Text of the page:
Filmmaker Charles Fairbanks collaborates with Mexican Zoque artist and activist Saul Kak in the documentary film The Modern Jungle / La selva negra, a playful and provocative twist on the traditional ethnographic feature, creating a portrait of both Zoque culture and the tensions that arise as a result of globalization.
The film, which received its world premiere at Visions du Réel in Switzerland, and was part of the official selection at the Guanajuato and Morelia International Film Festivals, will have its U.S. Premiere as part of the official documentary competition at Slamdance, taking place January 20–26, 2017, in Park City, Utah.
Carmen lives modestly, but in peace, on the plot that her husband paid for with his life, fighting for a landless farmers’ movement. Juan, although a shaman, suffers from a hernia that his incantations cannot treat, and falls under the spell of a pyramid-scheme-marketed nutritional supplement. This is ‘the modern jungle’ that appears before our unbelieving eyes.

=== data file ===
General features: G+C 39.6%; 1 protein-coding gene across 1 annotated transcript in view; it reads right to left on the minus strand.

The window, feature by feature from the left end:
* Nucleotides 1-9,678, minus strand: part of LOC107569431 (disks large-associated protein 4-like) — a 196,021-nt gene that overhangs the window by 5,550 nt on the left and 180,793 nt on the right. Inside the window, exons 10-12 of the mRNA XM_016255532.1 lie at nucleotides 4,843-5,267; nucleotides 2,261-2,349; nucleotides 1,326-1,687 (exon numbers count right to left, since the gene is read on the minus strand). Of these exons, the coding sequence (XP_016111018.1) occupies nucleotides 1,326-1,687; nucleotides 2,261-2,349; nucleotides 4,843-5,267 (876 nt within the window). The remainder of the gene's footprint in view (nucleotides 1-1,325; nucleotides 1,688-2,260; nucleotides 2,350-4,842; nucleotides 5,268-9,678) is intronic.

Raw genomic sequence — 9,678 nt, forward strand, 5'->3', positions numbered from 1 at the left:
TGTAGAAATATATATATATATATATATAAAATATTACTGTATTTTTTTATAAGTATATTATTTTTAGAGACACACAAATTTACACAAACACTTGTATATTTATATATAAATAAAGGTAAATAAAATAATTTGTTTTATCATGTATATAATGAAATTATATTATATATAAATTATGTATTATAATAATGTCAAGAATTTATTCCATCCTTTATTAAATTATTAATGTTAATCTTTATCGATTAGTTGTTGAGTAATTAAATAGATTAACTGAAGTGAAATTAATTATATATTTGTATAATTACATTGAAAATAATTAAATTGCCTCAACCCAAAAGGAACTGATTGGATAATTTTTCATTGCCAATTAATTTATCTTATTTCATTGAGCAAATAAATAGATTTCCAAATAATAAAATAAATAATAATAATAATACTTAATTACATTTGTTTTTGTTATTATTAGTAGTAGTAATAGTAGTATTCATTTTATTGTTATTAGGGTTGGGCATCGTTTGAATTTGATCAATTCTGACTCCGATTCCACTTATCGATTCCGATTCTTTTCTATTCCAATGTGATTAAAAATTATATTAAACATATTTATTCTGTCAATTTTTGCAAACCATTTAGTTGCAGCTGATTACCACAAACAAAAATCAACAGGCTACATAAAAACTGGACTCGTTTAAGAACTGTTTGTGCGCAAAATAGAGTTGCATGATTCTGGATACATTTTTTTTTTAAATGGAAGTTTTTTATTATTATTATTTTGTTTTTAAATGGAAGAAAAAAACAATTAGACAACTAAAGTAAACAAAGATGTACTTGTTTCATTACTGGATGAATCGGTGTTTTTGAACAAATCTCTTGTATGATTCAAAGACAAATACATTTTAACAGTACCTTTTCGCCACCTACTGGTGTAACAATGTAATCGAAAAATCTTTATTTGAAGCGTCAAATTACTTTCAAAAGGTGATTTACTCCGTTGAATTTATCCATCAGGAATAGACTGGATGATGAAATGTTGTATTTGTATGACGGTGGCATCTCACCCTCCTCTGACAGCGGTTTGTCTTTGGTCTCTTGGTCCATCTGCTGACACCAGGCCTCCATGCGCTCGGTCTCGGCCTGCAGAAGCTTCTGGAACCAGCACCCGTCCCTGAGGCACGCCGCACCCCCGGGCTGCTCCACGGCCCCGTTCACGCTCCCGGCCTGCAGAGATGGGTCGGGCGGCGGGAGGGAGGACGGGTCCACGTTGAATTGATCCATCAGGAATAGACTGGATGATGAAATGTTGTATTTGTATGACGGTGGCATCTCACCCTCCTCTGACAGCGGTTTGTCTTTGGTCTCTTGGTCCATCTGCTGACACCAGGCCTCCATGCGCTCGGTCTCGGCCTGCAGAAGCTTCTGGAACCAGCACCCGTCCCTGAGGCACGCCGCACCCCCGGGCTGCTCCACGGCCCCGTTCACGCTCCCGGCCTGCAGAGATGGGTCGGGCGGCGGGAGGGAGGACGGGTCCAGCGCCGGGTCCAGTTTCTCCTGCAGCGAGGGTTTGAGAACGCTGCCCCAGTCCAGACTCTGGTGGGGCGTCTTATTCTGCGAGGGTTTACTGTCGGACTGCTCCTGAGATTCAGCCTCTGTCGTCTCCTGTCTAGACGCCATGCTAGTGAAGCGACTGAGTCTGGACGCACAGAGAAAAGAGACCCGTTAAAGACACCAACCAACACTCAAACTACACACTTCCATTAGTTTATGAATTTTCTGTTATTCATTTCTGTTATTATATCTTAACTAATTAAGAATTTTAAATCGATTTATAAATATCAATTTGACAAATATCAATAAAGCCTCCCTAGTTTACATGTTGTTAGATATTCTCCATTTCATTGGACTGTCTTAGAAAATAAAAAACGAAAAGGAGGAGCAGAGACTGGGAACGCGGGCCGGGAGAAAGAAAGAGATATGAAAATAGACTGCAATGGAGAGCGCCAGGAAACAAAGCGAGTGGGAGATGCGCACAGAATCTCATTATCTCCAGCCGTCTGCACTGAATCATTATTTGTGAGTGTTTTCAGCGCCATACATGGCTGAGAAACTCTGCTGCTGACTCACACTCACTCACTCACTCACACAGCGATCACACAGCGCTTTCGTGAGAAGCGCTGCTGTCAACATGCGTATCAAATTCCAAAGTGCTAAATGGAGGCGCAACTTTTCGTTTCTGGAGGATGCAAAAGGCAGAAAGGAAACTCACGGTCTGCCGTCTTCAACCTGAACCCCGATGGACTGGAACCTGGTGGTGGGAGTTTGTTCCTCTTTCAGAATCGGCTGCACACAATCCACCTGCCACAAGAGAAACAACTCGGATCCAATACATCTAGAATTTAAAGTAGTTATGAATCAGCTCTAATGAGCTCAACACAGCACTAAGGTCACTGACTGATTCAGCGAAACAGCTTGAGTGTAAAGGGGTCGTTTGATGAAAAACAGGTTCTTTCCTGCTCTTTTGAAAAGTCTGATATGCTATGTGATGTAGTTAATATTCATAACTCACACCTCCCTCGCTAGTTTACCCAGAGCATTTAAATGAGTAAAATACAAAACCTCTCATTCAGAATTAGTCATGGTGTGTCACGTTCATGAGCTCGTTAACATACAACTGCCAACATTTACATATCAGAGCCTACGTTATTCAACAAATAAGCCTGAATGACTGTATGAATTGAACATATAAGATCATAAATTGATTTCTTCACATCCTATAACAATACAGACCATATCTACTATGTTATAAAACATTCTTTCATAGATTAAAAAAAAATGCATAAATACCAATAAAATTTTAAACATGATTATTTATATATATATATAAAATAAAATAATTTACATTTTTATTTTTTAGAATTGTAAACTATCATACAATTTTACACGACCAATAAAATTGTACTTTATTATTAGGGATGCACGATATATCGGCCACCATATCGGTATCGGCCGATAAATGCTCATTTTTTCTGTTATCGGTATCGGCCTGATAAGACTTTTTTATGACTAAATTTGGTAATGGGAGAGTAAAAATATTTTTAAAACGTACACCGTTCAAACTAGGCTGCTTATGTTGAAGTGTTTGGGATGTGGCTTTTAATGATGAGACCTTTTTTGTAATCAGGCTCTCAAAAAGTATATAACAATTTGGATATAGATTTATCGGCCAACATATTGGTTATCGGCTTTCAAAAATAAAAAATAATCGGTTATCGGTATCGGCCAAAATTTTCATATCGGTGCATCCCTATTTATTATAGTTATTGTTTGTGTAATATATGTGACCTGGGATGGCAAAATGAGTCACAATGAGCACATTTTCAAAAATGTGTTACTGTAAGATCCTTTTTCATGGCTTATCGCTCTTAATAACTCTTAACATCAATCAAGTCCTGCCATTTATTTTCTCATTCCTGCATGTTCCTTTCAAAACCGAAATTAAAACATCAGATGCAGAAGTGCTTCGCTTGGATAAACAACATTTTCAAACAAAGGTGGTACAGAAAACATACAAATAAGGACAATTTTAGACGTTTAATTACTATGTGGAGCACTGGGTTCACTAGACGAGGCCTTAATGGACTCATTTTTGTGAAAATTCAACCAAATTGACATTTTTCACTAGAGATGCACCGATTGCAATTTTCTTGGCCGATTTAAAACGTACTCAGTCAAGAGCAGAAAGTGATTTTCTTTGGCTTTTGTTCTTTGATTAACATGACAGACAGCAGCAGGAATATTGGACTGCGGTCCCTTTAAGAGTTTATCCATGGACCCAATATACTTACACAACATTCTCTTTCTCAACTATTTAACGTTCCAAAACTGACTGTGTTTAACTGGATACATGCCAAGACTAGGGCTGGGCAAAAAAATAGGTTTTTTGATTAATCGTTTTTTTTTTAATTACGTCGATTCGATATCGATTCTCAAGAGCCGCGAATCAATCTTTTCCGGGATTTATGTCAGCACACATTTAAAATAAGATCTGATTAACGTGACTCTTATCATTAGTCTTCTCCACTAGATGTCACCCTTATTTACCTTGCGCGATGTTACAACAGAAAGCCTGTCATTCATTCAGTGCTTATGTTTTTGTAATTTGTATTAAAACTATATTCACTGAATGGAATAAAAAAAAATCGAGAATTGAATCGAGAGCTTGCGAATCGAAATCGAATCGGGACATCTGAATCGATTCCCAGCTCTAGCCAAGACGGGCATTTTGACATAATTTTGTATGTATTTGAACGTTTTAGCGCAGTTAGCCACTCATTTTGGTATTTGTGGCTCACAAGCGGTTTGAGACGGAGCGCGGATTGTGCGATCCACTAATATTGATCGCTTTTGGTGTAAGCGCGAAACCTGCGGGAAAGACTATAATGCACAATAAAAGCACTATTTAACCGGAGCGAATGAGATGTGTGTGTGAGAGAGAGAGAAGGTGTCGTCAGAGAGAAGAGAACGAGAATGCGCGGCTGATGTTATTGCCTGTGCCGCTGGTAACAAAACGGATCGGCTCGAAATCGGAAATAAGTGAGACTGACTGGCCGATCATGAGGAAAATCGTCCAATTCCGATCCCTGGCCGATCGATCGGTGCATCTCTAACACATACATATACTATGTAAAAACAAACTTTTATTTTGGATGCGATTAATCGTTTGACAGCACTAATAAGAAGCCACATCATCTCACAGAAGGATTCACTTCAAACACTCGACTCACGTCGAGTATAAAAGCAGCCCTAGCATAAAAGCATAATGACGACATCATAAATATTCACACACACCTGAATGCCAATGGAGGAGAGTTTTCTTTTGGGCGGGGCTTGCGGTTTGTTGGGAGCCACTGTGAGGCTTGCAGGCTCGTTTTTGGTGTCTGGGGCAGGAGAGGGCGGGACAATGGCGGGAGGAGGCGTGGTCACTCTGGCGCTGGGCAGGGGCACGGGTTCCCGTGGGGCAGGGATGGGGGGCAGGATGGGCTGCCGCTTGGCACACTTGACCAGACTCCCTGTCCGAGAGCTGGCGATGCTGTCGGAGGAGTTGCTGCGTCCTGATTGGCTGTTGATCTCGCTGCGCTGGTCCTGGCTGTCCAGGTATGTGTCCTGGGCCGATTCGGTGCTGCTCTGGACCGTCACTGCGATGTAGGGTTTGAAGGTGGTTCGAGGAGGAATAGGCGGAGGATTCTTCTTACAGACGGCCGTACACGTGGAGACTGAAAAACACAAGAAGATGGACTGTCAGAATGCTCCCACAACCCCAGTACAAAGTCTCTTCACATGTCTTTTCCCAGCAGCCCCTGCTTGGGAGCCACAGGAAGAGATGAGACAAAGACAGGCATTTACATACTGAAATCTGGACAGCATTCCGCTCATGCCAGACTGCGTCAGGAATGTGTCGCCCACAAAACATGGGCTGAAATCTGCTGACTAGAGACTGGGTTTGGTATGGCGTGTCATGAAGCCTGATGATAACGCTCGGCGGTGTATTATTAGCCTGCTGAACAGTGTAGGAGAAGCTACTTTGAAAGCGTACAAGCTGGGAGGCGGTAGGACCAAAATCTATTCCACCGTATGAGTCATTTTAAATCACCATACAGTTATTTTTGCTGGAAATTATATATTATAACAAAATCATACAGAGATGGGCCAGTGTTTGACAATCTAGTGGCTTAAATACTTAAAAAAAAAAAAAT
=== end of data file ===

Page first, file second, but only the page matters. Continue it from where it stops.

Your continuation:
Filmmakers Fairbanks and Kak, who, by paying their protagonists because they are “working” for their film, and by hiding nothing of this partly venal relationship, successfully dismiss, with a single filmic gesture, the myth—dear to a certain Western-centered ethnology—of the “pure” native, now placed under the permanent influence of Western acculturation.
The initial desire for the project, five years in the making, was to depict Zoque culture in an honest yet dignified light. And on the surface the film is a compelling portrait of the tensions between the indigenous world and its encounters with Westernization.
Yet the study of Zoque culture also becomes a playful study on the art of cinema and the documentary form itself. In scenes that harken to Jean Rouch’s seminal films such as Jaguar and Chronicle of a Summer, Juan and Carmen watch and comment on the very film in which they appear.
The Modern Jungle is set in the region of la selva negra (“The Black Jungle”), in southern Mexico, which is named after the thick fog that is common there. As such, darkness and light, fog and obscurity, become outsized forces in the film. A portrait of globalization, The Modern Jungle documents the struggles and encounters of the local characters with outside forces: from capitalism and commodity fetish, to the culture of cinema, and the directors of this film.